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How to Stretch Your Retirement Savings

Author: Ethan Davis

We've all heard the term nest egg in reference to our retirement savings. But what does it actually mean for your personal situation? Will you deplete it, or will you nurture it to generate income that lasts throughout your retirement?

The conventional wisdom is that retirement investors need to focus on accumulating money—the proverbial nest egg—to spend later on. The challenge with this is that it misses what we really need: an income stream that can provide you with the life you imagine in retirement.

The traditional way of thinking about a nest egg may explain why most Americans are overly optimistic about whether their retirement savings will last. Our 2015 Global Investor Pulse survey has found that they may be in for a surprise: When it comes to retirement income, they're likely to see a shortfall.

Emerging Cracks in Retirement

Why is focusing on an income stream so critical? The biggest reason is an emerging challenge: our increasingly longer lives. A 65-year-old man today can expect to live to age 84, and a 65-year-old woman could live to 86, according to the Social Security Administration. My colleague Russ Koesterich calls this a champagne problem. The extra years are a blessing, but from a planning perspective, your money will need to stretch longer than ever before.

If you're wondering if you'll have enough retirement income, you're not alone. We asked more than 4,000 Americans their thoughts on retirement. Although 74 percent said they expect to be financially secure, and 56 percent are confident they'll have the income they will need, the data tell a different story. There's a large gap between where they stand to be and where they hope to be.

What Investors Expect in Retirement

The Survey Numbers

Those surveyed said they expect to need, on average, $45,500 annually in retirement. This same group of people has currently saved about $136,200. But for a 55-year-old, that amount will generate only $9,067 per year in retirement. That's a shortfall of over $36,000 per year.

And even though nearly two-thirds of them agree a 401(k) is a good way to save, almost as many (60 percent) also see Social Security as a critical means of support. But Social Security benefits might not fill that gap. The average monthly benefit was just $1,335, or about $16,000 a year, as of June 2015.

Closing the Savings-to-Income Gap

So how do you close the gap? Take a close, hard look at your retirement savings. Then ask yourself if what you've saved will last. Here are four guidelines to help you do just that:

Know Your Numbers

Before you can figure out where to go and how to get there, you need to know where you are now. We have several tools and strategies that can help you estimate your retirement income based on your current savings, calculate future expenses, and make the most of your retirement income.

Save Some More

If you are not already maxing out your work 401(k), try to set aside more, especially if your employer matches part of your contributions. If you don't have the option of a 401(k) or have reached your annual contribution limit, then invest as much as you can in an IRA. If you're 50 or older, you can take advantage of catch-up contributions.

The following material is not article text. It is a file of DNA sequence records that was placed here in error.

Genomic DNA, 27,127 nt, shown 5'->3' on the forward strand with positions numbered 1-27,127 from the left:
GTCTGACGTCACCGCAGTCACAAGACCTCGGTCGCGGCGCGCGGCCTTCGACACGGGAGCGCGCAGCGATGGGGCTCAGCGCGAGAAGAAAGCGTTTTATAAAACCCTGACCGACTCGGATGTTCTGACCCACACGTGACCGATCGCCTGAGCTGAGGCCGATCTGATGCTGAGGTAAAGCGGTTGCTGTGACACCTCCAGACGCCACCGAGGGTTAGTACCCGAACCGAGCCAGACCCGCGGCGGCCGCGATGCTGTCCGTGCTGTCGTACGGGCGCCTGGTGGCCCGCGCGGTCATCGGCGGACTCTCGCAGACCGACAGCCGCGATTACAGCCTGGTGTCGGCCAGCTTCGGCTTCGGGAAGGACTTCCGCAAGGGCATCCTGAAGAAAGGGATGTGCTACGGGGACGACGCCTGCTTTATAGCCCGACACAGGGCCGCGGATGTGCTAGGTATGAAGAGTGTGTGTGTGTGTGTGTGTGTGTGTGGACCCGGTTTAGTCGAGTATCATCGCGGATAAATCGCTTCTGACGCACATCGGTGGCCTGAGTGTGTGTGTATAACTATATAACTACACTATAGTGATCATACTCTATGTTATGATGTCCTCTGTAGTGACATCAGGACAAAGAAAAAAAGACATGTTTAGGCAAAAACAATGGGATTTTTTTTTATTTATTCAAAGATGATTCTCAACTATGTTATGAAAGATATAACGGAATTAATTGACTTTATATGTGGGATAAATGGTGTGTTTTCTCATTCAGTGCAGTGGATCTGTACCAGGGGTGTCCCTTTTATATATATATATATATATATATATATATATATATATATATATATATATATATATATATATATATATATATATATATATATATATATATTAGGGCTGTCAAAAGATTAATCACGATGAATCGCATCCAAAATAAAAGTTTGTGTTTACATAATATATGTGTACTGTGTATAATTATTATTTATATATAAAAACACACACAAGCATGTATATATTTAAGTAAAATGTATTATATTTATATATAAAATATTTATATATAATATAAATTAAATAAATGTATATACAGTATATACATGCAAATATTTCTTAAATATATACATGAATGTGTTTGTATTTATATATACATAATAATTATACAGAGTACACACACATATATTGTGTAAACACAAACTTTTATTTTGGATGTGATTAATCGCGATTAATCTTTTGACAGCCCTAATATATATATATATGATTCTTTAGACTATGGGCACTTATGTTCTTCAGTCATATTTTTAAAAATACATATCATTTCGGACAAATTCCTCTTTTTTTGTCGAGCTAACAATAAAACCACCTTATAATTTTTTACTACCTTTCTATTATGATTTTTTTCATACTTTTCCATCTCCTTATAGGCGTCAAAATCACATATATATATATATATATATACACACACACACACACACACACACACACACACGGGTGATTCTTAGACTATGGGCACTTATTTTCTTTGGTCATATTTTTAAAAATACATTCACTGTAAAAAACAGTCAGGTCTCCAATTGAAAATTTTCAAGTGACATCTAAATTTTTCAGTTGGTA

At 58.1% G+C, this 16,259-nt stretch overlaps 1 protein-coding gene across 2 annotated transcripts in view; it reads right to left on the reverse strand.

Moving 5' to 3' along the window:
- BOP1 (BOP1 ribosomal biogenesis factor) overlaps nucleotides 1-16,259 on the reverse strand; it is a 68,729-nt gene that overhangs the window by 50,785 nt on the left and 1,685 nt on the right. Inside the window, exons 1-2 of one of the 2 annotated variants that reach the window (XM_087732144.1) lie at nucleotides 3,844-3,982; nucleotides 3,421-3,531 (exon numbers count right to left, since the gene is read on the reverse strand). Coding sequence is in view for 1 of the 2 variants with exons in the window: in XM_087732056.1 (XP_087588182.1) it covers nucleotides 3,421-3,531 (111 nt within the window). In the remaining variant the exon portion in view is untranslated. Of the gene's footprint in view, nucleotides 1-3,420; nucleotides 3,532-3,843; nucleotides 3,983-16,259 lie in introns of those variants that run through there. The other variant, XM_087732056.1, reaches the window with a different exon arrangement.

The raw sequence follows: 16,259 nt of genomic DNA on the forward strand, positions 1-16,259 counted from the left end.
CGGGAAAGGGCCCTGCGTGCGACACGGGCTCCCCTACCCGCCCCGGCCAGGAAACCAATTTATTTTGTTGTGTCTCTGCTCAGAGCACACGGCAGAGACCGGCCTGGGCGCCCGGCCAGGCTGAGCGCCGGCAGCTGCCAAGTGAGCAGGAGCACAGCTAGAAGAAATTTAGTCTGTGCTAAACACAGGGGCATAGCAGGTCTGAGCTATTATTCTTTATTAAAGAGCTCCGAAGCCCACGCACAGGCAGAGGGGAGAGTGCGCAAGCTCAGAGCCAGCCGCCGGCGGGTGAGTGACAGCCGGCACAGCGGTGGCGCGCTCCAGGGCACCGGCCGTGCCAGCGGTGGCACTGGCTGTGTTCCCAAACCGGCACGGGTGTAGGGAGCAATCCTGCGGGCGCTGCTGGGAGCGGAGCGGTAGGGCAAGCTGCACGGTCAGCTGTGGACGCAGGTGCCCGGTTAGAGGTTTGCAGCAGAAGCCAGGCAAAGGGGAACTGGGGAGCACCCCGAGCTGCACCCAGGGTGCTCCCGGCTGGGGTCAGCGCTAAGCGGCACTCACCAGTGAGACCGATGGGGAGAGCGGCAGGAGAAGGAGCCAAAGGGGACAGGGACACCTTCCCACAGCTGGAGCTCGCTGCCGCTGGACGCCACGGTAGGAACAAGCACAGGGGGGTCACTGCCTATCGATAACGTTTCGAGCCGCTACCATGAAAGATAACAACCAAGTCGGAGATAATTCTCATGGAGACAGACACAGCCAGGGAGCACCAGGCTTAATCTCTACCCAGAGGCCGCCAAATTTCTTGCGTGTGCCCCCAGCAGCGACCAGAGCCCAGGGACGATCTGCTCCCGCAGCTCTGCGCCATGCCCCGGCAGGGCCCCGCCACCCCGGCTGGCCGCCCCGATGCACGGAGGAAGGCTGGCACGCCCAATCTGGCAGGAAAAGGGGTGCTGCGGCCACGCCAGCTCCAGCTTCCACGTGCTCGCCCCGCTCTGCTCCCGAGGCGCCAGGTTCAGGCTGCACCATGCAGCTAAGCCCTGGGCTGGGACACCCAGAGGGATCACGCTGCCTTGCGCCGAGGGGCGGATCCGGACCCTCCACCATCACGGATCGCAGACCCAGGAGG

Stay Invested

Our minds are often set to save when they should be set to invest. As a result, too many Americans, 65 percent our survey found, keep their money in cash-based accounts, which are earning next to nothing. With the potential of living longer, you should consider keeping some of your retirement investments in growth mode.

Try an Encore Performance

Retirement doesn't mean the end of productivity. Consider part-time work, a new business, or an encore career where you can continue to benefit society and potentially leave a legacy. And by delaying your Social Security claims beyond age 62, you can receive more in that monthly check.

There's no question that yesterday's retirement is quite unlike the retirement of tomorrow. Longer life is truly a blessing. If you want your nest egg to last you through the years, keep focus on a sustainable income stream.

Heather Pelant is Head of BlackRock Personal Investing for BlackRock. She is a regular contributor to The Blog.

More from BlackRock:

3 Steps for Better Retirement Saving and Investing Habits

How to Decode Your Future Retirement Income

How to Go From Saving to Investing

This material is not intended to be relied upon as a forecast, research or investment advice, and is not a recommendation, offer or solicitation to buy or sell any securities or to adopt any investment strategy. The opinions expressed are as of November 2015 and may change as subsequent conditions vary. The information and opinions contained in this post are derived from proprietary and nonproprietary s deemed by BlackRock to be reliable, are not necessarily all-inclusive and are not guaranteed as to accuracy. As such, no warranty of accuracy or reliability is given and no responsibility arising in any other way for errors and omissions (including responsibility to any person by reason of negligence) is accepted by BlackRock, its officers, employees or agents. This post may contain forward-looking information that is not purely historical in nature. Such information may include, among other things, projections and forecasts. There is no guarantee that any forecasts made will come to pass. Reliance upon information in this post is at the sole discretion of the reader.

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